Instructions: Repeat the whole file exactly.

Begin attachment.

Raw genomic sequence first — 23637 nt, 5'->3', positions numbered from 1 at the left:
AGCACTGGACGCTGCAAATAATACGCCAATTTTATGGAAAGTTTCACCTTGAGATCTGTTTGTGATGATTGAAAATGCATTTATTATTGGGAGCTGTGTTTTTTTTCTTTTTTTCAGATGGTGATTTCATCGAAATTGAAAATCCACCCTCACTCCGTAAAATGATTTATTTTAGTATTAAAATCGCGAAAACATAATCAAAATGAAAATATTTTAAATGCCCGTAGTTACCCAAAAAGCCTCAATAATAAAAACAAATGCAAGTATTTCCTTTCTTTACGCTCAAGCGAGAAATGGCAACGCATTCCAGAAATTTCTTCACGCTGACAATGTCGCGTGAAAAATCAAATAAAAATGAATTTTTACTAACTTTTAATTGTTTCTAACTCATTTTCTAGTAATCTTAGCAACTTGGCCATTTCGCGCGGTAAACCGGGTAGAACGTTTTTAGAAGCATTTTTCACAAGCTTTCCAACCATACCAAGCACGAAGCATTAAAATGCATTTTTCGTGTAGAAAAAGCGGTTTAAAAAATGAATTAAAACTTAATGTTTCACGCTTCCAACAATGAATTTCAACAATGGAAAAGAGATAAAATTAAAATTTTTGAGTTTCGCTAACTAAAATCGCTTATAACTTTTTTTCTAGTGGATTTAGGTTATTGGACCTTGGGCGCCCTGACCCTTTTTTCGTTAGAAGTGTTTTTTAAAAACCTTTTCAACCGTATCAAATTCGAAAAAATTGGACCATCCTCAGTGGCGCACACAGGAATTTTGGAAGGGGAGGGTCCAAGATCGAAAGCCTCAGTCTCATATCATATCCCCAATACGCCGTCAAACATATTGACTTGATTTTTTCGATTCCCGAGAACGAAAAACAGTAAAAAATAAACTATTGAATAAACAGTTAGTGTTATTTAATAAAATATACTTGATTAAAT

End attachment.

Raw genomic sequence first — 23637 nt, 5'->3', positions numbered from 1 at the left:
AGCACTGGACGCTGCAAATAATACGCCAATTTTATGGAAAGTTTCACCTTGAGATCTGTTTGTGATGATTGAAAATGCATTTATTATTGGGAGCTGTGTTTTTTTTCTTTTTTTCAGATGGTGATTTCATCGAAATTGAAAATCCACCCTCACTCCGTAAAATGATTTATTTTAGTATTAAAATCGCGAAAACATAATCAAAATGAAAATATTTTAAATGCCCGTAGTTACCCAAAAAGCCTCAATAATAAAAACAAATGCAAGTATTTCCTTTCTTTACGCTCAAGCGAGAAATGGCAACGCATTCCAGAAATTTCTTCACGCTGACAATGTCGCGTGAAAAATCAAATAAAAATGAATTTTTACTAACTTTTAATTGTTTCTAACTCATTTTCTAGTAATCTTAGCAACTTGGCCATTTCGCGCGGTAAACCGGGTAGAACGTTTTTAGAAGCATTTTTCACAAGCTTTCCAACCATACCAAGCACGAAGCATTAAAATGCATTTTTCGTGTAGAAAAAGCGGTTTAAAAAATGAATTAAAACTTAATGTTTCACGCTTCCAACAATGAATTTCAACAATGGAAAAGAGATAAAATTAAAATTTTTGAGTTTCGCTAACTAAAATCGCTTATAACTTTTTTTCTAGTGGATTTAGGTTATTGGACCTTGGGCGCCCTGACCCTTTTTTCGTTAGAAGTGTTTTTTAAAAACCTTTTCAACCGTATCAAATTCGAAAAAATTGGACCATCCTCAGTGGCGCACACAGGAATTTTGGAAGGGGAGGGTCCAAGATCGAAAGCCTCAGTCTCATATCATATCCCCAATACGCCGTCAAACATATTGACTTGATTTTTTCGATTCCCGAGAACGAAAAACAGTAAAAAATAAACTATTGAATAAACAGTTAGTGTTATTTAATAAAATATACTTGATTAAAT